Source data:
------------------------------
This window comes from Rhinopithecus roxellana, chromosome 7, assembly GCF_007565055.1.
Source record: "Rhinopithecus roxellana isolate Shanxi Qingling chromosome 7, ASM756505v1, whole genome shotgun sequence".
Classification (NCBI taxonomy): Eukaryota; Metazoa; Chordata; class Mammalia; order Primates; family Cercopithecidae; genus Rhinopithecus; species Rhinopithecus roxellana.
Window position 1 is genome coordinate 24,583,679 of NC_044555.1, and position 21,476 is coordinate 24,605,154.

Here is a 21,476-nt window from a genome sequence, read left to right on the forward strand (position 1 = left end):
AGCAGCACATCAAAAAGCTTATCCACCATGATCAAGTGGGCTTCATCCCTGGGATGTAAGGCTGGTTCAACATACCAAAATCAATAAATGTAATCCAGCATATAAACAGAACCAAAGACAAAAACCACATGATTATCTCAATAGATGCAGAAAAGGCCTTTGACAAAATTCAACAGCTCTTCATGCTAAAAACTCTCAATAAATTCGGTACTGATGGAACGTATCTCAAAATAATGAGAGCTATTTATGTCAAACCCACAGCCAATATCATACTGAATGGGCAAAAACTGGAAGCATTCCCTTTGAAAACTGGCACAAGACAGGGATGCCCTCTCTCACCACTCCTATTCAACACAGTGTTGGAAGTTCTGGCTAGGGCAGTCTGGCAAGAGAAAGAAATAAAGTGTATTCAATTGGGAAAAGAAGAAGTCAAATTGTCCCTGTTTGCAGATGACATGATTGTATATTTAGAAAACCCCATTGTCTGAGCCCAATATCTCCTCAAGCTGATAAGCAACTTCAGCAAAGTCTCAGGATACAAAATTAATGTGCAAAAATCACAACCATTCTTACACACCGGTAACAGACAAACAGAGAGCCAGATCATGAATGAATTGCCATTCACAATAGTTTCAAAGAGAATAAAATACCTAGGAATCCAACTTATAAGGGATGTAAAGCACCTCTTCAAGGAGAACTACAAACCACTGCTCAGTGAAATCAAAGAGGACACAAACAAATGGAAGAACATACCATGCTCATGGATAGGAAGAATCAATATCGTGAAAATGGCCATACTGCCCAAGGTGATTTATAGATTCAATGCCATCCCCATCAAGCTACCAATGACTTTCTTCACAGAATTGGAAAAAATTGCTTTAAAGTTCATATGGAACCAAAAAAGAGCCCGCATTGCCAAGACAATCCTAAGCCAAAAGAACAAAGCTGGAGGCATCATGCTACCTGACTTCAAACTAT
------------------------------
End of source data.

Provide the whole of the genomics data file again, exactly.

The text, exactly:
This window comes from Rhinopithecus roxellana, chromosome 7, assembly GCF_007565055.1.
Source record: "Rhinopithecus roxellana isolate Shanxi Qingling chromosome 7, ASM756505v1, whole genome shotgun sequence".
Classification (NCBI taxonomy): Eukaryota; Metazoa; Chordata; class Mammalia; order Primates; family Cercopithecidae; genus Rhinopithecus; species Rhinopithecus roxellana.
Window position 1 is genome coordinate 24,583,679 of NC_044555.1, and position 21,476 is coordinate 24,605,154.

Here is a 21,476-nt window from a genome sequence, read left to right on the forward strand (position 1 = left end):
AGCAGCACATCAAAAAGCTTATCCACCATGATCAAGTGGGCTTCATCCCTGGGATGTAAGGCTGGTTCAACATACCAAAATCAATAAATGTAATCCAGCATATAAACAGAACCAAAGACAAAAACCACATGATTATCTCAATAGATGCAGAAAAGGCCTTTGACAAAATTCAACAGCTCTTCATGCTAAAAACTCTCAATAAATTCGGTACTGATGGAACGTATCTCAAAATAATGAGAGCTATTTATGTCAAACCCACAGCCAATATCATACTGAATGGGCAAAAACTGGAAGCATTCCCTTTGAAAACTGGCACAAGACAGGGATGCCCTCTCTCACCACTCCTATTCAACACAGTGTTGGAAGTTCTGGCTAGGGCAGTCTGGCAAGAGAAAGAAATAAAGTGTATTCAATTGGGAAAAGAAGAAGTCAAATTGTCCCTGTTTGCAGATGACATGATTGTATATTTAGAAAACCCCATTGTCTGAGCCCAATATCTCCTCAAGCTGATAAGCAACTTCAGCAAAGTCTCAGGATACAAAATTAATGTGCAAAAATCACAACCATTCTTACACACCGGTAACAGACAAACAGAGAGCCAGATCATGAATGAATTGCCATTCACAATAGTTTCAAAGAGAATAAAATACCTAGGAATCCAACTTATAAGGGATGTAAAGCACCTCTTCAAGGAGAACTACAAACCACTGCTCAGTGAAATCAAAGAGGACACAAACAAATGGAAGAACATACCATGCTCATGGATAGGAAGAATCAATATCGTGAAAATGGCCATACTGCCCAAGGTGATTTATAGATTCAATGCCATCCCCATCAAGCTACCAATGACTTTCTTCACAGAATTGGAAAAAATTGCTTTAAAGTTCATATGGAACCAAAAAAGAGCCCGCATTGCCAAGACAATCCTAAGCCAAAAGAACAAAGCTGGAGGCATCATGCTACCTGACTTCAAACTAT